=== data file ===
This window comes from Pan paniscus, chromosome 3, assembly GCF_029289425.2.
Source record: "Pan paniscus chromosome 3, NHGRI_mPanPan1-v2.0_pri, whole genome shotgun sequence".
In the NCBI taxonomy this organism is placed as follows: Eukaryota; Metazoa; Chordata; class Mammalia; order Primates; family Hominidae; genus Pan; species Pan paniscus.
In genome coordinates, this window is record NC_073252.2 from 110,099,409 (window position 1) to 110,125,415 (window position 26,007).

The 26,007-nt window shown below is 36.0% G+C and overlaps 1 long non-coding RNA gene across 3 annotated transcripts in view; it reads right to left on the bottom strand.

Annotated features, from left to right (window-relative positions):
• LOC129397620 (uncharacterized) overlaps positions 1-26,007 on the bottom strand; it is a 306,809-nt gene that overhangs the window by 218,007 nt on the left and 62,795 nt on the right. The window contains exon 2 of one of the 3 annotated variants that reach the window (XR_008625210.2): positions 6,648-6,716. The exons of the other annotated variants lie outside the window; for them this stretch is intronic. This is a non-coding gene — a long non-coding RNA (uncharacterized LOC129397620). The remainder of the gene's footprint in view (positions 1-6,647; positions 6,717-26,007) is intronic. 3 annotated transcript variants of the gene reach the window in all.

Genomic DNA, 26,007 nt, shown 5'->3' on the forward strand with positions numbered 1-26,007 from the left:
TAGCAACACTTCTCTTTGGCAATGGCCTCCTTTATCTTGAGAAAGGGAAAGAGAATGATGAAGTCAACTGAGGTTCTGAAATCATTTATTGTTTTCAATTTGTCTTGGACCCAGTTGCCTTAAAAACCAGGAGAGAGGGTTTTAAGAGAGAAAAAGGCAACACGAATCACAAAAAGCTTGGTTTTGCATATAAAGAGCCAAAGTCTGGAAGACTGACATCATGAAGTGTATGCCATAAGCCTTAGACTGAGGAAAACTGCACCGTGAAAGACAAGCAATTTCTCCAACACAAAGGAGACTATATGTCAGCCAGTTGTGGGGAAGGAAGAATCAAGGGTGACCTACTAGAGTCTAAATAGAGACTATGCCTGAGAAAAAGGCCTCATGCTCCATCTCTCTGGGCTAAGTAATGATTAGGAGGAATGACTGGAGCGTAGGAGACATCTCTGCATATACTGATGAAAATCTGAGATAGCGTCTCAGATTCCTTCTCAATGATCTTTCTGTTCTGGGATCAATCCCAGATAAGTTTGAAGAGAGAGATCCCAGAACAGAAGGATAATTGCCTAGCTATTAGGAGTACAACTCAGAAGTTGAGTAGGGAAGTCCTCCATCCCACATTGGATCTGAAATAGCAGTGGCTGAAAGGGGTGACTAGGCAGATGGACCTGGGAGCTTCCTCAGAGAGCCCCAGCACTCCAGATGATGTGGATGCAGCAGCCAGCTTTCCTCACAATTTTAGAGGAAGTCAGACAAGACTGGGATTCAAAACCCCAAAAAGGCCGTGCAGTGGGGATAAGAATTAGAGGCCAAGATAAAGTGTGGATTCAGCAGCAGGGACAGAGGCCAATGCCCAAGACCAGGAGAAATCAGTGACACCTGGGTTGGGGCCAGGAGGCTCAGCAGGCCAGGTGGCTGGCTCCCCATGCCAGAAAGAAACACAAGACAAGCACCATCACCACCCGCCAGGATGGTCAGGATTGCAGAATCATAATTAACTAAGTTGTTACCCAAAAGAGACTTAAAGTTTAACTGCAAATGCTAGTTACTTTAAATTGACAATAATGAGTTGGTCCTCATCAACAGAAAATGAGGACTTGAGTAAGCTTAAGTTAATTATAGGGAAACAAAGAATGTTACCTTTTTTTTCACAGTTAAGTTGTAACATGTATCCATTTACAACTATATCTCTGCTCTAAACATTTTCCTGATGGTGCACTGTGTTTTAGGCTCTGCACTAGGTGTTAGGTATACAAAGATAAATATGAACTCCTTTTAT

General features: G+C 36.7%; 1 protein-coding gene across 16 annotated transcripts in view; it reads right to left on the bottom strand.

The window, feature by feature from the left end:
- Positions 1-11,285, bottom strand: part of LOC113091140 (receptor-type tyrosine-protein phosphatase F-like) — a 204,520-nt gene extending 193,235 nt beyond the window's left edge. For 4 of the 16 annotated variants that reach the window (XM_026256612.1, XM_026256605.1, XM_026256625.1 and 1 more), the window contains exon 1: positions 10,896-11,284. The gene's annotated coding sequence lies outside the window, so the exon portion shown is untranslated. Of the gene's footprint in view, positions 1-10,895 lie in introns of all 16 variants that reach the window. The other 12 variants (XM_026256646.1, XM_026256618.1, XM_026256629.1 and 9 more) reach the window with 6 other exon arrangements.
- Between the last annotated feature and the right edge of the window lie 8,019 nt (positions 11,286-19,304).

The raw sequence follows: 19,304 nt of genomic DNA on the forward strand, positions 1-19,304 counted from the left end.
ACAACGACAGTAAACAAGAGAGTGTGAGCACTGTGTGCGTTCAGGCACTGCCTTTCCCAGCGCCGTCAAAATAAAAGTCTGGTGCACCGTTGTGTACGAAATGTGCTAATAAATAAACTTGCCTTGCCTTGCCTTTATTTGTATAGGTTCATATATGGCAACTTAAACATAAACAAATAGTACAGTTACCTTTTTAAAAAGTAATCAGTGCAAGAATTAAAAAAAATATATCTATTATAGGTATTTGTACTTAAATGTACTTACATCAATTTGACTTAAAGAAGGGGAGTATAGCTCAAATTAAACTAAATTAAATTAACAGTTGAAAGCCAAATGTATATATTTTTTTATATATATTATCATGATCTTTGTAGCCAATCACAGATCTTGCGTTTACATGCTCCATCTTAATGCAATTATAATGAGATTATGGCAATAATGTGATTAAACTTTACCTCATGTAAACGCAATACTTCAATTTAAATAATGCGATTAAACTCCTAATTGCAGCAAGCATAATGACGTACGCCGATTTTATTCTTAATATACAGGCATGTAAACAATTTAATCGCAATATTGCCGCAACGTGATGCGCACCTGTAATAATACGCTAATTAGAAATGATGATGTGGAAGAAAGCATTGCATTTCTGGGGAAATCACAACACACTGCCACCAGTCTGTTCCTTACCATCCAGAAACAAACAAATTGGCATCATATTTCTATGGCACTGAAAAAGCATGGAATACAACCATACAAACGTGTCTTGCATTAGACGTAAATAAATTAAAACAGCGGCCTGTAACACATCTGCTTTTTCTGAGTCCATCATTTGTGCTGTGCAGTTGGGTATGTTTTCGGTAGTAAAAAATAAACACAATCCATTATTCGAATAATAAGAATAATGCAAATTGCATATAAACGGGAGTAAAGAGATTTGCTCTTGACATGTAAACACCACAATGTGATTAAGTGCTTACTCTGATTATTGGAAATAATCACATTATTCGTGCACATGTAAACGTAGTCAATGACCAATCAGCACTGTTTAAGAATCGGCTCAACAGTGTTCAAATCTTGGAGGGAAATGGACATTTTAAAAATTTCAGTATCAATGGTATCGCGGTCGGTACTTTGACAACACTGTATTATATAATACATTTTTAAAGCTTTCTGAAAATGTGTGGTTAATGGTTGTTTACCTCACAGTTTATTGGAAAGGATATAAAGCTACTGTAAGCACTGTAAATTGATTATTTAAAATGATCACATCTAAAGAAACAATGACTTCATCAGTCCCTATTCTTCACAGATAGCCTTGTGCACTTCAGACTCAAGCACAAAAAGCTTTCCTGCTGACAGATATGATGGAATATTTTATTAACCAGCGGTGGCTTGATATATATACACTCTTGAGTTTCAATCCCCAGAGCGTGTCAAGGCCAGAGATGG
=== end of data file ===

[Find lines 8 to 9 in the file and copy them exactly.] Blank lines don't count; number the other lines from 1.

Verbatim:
Genomic DNA, 26,007 nt, shown 5'->3' on the forward strand with positions numbered 1-26,007 from the left:
TAGCAACACTTCTCTTTGGCAATGGCCTCCTTTATCTTGAGAAAGGGAAAGAGAATGATGAAGTCAACTGAGGTTCTGAAATCATTTATTGTTTTCAATTTGTCTTGGACCCAGTTGCCTTAAAAACCAGGAGAGAGGGTTTTAAGAGAGAAAAAGGCAACACGAATCACAAAAAGCTTGGTTTTGCATATAAAGAGCCAAAGTCTGGAAGACTGACATCATGAAGTGTATGCCATAAGCCTTAGACTGAGGAAAACTGCACCGTGAAAGACAAGCAATTTCTCCAACACAAAGGAGACTATATGTCAGCCAGTTGTGGGGAAGGAAGAATCAAGGGTGACCTACTAGAGTCTAAATAGAGACTATGCCTGAGAAAAAGGCCTCATGCTCCATCTCTCTGGGCTAAGTAATGATTAGGAGGAATGACTGGAGCGTAGGAGACATCTCTGCATATACTGATGAAAATCTGAGATAGCGTCTCAGATTCCTTCTCAATGATCTTTCTGTTCTGGGATCAATCCCAGATAAGTTTGAAGAGAGAGATCCCAGAACAGAAGGATAATTGCCTAGCTATTAGGAGTACAACTCAGAAGTTGAGTAGGGAAGTCCTCCATCCCACATTGGATCTGAAATAGCAGTGGCTGAAAGGGGTGACTAGGCAGATGGACCTGGGAGCTTCCTCAGAGAGCCCCAGCACTCCAGATGATGTGGATGCAGCAGCCAGCTTTCCTCACAATTTTAGAGGAAGTCAGACAAGACTGGGATTCAAAACCCCAAAAAGGCCGTGCAGTGGGGATAAGAATTAGAGGCCAAGATAAAGTGTGGATTCAGCAGCAGGGACAGAGGCCAATGCCCAAGACCAGGAGAAATCAGTGACACCTGGGTTGGGGCCAGGAGGCTCAGCAGGCCAGGTGGCTGGCTCCCCATGCCAGAAAGAAACACAAGACAAGCACCATCACCACCCGCCAGGATGGTCAGGATTGCAGAATCATAATTAACTAAGTTGTTACCCAAAAGAGACTTAAAGTTTAACTGCAAATGCTAGTTACTTTAAATTGACAATAATGAGTTGGTCCTCATCAACAGAAAATGAGGACTTGAGTAAGCTTAAGTTAATTATAGGGAAACAAAGAATGTTACCTTTTTTTTCACAGTTAAGTTGTAACATGTATCCATTTACAACTATATCTCTGCTCTAAACATTTTCCTGATGGTGCACTGTGTTTTAGGCTCTGCACTAGGTGTTAGGTATACAAAGATAAATATGAACTCCTTTTAT